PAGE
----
Market Analysis

Market Analysis December 2021 - Out with the old, in with the new - optimizing existing photovoltaic systems

When module and BOS prices are high, new installations become less profitable and the focus shifts back to renovating and optimizing existing systems. Although there are signs that the upward price spiral is slowly winding down, there is still no evidence that prices are stabilizing or falling. As already predicted, a few remaining stocks of new modules - some of them quite large - have come onto the European market over the past few weeks. However, that these were quickly snapped up by the big system houses and others wanting to restock their warehouses to be on the safe side for the next quarter. Although module prices are unlikely to rise any further for the time being, the major manufacturers' production facilities are already fully booked for months, which means that there is no short-term capacity for new orders.

Springtime is maintenance time, and especially after a severe winter it is a good idea to have PV plants checked for damage. Even for smaller roof systems regular checks are recommended, along with taking care of any maintenance and repairs. This is even more important for large rooftop and ground-mounted systems with thousands of modules. Of course, installations that are getting on in years often need to be optimized. But inspection and repair work, especially on larger PV plants, is often underestimated. The technical optimization of existing systems is not just a matter of installing new parts, but also involves complex issues that can lead to serious risks for the operator. Often these risks remain undetected, and the operators are not aware of their responsibility.

In addition to technical defects and problems that lead to noticeable yield losses and erosion of profitability, product faults may also be present. And although they are not visible at first in performance analyses, they can create serious safety hazards and operator risks. Cracks in backsheet films are a good example of an issue that is getting increased attention in the solar industry. These cracks can cause PV panels to lose their class 2 protection rating and essentially revert to protection class 0 devices. This has huge repercussions for the system operator, who has to ensure that only qualified electricians can enter the PV plant because it is then considered an electrical operating facility. Modules with defective backsheets therefore must be replaced, but such a large-scale replacement operation is anything but easy.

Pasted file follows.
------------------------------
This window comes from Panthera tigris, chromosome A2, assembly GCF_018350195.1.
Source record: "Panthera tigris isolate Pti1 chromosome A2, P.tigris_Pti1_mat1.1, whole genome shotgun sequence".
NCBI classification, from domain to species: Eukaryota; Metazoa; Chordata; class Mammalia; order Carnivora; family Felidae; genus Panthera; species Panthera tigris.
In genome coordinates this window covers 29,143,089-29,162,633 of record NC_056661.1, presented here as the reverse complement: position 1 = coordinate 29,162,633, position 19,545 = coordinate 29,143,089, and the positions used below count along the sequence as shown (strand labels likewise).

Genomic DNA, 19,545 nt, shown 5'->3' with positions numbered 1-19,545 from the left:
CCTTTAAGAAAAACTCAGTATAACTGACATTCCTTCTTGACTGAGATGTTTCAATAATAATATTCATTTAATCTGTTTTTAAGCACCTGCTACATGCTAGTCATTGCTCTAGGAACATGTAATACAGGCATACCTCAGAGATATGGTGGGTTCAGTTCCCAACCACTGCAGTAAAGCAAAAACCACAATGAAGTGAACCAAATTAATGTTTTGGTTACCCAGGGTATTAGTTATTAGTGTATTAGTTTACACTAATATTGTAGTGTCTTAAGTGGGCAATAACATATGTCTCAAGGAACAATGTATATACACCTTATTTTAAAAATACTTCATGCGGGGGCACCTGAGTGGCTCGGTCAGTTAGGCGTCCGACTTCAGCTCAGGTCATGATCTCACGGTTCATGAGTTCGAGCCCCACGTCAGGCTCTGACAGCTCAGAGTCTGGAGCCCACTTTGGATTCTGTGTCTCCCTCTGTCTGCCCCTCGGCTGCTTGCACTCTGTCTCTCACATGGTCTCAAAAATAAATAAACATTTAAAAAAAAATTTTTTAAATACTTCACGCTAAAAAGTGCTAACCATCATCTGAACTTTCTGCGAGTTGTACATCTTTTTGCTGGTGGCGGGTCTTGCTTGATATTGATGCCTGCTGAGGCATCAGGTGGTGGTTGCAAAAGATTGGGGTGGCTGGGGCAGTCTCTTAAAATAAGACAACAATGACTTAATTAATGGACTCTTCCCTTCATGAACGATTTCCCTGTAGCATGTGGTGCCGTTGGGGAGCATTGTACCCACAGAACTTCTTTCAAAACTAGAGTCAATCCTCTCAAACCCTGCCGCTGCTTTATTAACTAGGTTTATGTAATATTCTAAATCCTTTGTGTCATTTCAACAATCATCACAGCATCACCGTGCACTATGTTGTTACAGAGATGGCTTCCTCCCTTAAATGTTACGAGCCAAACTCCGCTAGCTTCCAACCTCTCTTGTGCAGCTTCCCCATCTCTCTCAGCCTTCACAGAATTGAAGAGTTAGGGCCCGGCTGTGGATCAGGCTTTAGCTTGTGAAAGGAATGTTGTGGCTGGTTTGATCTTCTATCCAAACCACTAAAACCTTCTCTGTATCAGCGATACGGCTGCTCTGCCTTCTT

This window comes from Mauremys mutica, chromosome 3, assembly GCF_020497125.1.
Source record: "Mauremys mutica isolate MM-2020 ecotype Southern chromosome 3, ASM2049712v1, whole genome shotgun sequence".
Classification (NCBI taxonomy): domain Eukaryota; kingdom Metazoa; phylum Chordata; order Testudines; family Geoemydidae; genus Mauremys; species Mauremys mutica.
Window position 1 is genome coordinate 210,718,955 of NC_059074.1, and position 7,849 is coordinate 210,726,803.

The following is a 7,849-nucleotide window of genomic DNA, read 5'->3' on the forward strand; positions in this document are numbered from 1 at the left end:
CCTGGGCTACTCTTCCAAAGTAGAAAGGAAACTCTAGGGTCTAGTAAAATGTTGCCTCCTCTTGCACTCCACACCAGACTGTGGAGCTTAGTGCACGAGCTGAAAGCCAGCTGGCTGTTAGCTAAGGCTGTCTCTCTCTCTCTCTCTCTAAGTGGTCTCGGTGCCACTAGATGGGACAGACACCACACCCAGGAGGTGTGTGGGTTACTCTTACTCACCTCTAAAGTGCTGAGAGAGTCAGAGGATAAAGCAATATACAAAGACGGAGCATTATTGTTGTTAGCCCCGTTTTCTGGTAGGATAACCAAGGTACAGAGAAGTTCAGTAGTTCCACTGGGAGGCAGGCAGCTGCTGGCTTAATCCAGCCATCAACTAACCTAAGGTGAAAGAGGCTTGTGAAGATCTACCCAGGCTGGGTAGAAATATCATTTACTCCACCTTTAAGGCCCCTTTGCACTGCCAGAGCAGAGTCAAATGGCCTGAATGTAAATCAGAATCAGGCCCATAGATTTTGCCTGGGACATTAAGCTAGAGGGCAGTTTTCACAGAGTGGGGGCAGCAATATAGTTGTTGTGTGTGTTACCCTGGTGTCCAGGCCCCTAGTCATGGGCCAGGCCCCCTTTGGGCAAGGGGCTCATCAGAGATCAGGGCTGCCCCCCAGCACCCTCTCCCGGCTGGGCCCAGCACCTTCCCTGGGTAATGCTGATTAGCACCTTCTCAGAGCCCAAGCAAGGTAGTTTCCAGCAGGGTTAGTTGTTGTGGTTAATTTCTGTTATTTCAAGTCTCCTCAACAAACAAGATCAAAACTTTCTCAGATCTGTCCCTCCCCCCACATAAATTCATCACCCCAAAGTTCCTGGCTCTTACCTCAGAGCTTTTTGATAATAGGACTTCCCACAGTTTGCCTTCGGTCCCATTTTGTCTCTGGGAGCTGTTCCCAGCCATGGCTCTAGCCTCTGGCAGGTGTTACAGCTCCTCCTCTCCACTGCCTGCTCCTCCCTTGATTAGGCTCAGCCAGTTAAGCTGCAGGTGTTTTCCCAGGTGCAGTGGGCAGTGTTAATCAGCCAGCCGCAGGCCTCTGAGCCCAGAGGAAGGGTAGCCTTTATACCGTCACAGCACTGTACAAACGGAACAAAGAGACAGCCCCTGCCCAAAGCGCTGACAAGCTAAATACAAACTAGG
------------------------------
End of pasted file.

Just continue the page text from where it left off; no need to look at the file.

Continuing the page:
But what makes the refurbishment and optimization of existing systems so difficult?

The old module types used in the plant are usually no longer available and if they are, they have to be purchased or reproduced at prices often significantly above the market rate for standard products. Such products are only economical in individual cases, which is why as a rule the only option is to replace them with current module types that have a much higher individual output. Because the replacement products have different electrical characteristics, new calculations for current carrying capacities have to be performed for cable and fuse design in accordance with standards. When more powerful modules are used, the strings often have to be configured differently. It is critical that the total DC output of the original PV system is not exceeded. Overshooting even by a small amount can lead to a loss of EEG feed-in tariffs, and not just in Germany.